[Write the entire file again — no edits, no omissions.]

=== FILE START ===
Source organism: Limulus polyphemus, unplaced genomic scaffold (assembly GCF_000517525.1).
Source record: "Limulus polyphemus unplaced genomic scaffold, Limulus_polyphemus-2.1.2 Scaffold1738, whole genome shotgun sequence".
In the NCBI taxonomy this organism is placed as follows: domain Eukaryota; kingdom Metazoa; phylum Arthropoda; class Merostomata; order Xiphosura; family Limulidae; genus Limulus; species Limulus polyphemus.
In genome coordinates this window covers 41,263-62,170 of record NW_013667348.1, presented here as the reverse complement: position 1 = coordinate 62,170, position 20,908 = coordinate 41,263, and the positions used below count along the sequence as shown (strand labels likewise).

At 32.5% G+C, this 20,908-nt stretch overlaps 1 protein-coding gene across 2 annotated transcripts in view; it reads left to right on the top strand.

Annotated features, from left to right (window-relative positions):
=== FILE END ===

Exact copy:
Source organism: Limulus polyphemus, unplaced genomic scaffold (assembly GCF_000517525.1).
Source record: "Limulus polyphemus unplaced genomic scaffold, Limulus_polyphemus-2.1.2 Scaffold1738, whole genome shotgun sequence".
In the NCBI taxonomy this organism is placed as follows: domain Eukaryota; kingdom Metazoa; phylum Arthropoda; class Merostomata; order Xiphosura; family Limulidae; genus Limulus; species Limulus polyphemus.
In genome coordinates this window covers 41,263-62,170 of record NW_013667348.1, presented here as the reverse complement: position 1 = coordinate 62,170, position 20,908 = coordinate 41,263, and the positions used below count along the sequence as shown (strand labels likewise).

At 32.5% G+C, this 20,908-nt stretch overlaps 1 protein-coding gene across 2 annotated transcripts in view; it reads left to right on the top strand.

Annotated features, from left to right (window-relative positions):